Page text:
Frustrated with a styling effort in late 2013, it was planted in the ground to be forgotten for the next 18 months. Neither of us minded the break at all.

it’s a love/hate tree. I love the bark, it hates the work. We’ve battled it out several times over the years, pruning and wiring one year, resulting in the tree sulking for the next two years. Summer decandling resulted in no new candles, only buds setting for the next year.

March 2015, the last time we fought to a draw, it ended up potted in this 13″ round pot, only because we were moving, and I had extra soil. Potted in March 2015, and ignored for the rest of the year:

Ignored it in 2016:

Continued to ignore it for a 3rd year in 2017. Have you heard that saying about freshly potted trees? Year 1 they sleep, year 2 they creep, year 3 they leap.

This was year 4, and it bulked up noticeably in 2018, through little more than my neglect:

But I could ignore it no longer in that 13″ pot. And after 4 years in that pot, it was time to repot. It took a few minutes to get it loose…

…but I managed, and the pot survived:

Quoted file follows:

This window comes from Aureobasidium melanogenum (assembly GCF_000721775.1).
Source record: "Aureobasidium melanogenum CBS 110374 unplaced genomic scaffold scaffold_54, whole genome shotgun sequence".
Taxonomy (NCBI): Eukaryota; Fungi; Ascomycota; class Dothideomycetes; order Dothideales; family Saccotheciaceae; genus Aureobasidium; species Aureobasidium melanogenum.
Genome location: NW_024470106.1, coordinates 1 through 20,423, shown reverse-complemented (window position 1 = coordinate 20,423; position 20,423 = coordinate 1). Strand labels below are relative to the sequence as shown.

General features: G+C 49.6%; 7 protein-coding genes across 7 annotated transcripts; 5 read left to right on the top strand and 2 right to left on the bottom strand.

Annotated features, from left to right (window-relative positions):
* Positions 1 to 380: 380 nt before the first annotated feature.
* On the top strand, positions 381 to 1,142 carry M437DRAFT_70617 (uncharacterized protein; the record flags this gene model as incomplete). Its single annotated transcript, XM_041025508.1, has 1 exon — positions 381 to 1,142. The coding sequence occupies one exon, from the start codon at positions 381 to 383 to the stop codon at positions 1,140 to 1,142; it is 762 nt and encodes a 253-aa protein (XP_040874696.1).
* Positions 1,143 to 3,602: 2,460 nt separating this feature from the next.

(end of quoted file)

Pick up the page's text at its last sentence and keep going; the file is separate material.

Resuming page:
Armed with my new training strategy, I am preparing to neglect it in this pot for at least another 5 years. I used pumice, lava, and medium akadama, 2:1:2. Pumice and lava don’t break down, so this should allow for good watering and air movement for many years. The pot is also 17″ wide. Spacious.

Since I’m planning to neglect it for a while, it needed to be pruned back. I pruned conservatively, by removing last year’s strong candles, back to buds which were set at the base of last year’s candles. Here:

to here:

which, by May, looks like this:

But, back to March…the pruning resulted in this tidier look:

Some light wiring closed a bit of the gap between the first and the rest of the branches:

Late May 2019:

A fun shot of 10 years gone by, 2009 and 2019:

And a late summer 2019 shot:

I think we have found a good arrangement of neglect and response…